Merton H. Miller
[An updated version of this biography can be found at Merton H. Miller in the 2nd edition.]
In 1990, U.S. economists Merton H. Miller, Harry Markowitz, and William F. Sharpe shared the Nobel Prize for their contributions to financial economics. Miller's contribution was the Modigliani-Miller theorem, which he developed with Franco Modigliani while both were professors at Carnegie Institute of Technology. (Modigliani had earned the prize in 1985 for his life-cycle model of saving and for the Modigliani-Miller theorem.)
The Modigliani-Miller theorem says that under certain assumptions, the value of a firm is independent of the firm's ratio of debt to equity (see Corporate Debt). Miller once gave a colorful analogy to try to simplify his and Modigliani's insight, which he relates in Financial Innovations and Market Volatility:
Miller was a strong defender of the view that the futures contracts are, just like other products, valuable to those who buy them. Therefore, he argued, government regulation of these contracts is likely to do more harm than good.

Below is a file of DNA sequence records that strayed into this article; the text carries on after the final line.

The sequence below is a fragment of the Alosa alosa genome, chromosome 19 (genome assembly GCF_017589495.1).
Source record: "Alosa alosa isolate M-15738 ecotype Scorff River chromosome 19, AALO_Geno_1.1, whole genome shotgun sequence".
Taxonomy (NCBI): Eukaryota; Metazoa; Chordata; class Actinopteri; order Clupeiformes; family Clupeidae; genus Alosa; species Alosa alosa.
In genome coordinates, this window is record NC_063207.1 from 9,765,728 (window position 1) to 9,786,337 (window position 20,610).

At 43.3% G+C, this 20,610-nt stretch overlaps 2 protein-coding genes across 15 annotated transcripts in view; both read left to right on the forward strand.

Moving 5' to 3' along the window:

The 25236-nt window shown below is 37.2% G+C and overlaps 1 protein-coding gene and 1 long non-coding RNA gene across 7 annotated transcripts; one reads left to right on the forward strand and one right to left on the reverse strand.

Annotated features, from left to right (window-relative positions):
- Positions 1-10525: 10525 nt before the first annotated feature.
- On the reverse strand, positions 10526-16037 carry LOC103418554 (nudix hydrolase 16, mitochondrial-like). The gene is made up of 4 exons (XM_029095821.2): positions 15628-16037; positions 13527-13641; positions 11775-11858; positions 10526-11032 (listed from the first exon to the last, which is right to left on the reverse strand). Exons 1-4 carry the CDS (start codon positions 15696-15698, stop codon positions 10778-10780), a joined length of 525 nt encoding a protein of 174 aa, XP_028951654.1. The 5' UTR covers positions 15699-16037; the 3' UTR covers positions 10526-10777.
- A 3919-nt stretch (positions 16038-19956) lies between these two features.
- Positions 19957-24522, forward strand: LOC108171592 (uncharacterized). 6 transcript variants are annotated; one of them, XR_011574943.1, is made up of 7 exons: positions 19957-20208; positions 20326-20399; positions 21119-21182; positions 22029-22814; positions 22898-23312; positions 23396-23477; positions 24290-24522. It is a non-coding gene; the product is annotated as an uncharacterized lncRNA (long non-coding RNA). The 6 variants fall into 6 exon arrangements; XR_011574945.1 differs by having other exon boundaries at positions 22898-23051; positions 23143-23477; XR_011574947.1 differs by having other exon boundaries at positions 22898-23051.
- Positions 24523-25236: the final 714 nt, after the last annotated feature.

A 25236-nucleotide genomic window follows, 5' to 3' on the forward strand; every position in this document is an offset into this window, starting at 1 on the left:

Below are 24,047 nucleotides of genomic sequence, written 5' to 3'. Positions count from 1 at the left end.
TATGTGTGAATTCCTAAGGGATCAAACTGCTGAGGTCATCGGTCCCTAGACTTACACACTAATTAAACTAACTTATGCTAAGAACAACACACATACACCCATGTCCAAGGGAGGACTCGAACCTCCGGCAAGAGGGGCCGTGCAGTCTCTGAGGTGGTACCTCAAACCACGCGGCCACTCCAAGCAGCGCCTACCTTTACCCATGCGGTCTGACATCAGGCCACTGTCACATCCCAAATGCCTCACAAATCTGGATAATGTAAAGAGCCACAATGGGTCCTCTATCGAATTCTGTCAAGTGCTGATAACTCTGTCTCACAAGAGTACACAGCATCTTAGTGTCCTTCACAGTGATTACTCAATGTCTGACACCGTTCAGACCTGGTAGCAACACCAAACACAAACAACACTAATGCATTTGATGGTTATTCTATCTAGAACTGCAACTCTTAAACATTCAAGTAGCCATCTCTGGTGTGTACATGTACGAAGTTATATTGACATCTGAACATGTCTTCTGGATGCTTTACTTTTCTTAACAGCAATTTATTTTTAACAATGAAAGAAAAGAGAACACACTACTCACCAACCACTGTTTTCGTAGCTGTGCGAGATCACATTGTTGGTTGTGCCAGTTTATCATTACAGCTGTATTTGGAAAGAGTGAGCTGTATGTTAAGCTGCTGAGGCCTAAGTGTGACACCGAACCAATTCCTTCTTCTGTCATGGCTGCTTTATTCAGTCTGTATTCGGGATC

Miller earned his undergraduate degree at Harvard University in 1944 and went on to work as a tax expert at the Treasury Department. He later earned his Ph.D. in economics at Johns Hopkins University. He taught at Carnegie from 1953 to 1961, and in 1961 became a professor at the University of Chicago's Graduate School of Business. He was the Robert R. McCormick Distinguished Service Professor there. He became a public governor of the Chicago Mercantile Exchange in 1990.
(With Franco Modigliani.) "Corporate Income Taxes and the Cost of Capital." American Economic Review 53 (June 1963): 433-43.
(With Franco Modigliani.) "The Cost of Capital, Corporation Finance, and the Theory of Investment." American Economic Review 48 (June 1958): 261-97.
Financial Innovations and Market Volatility. 1991.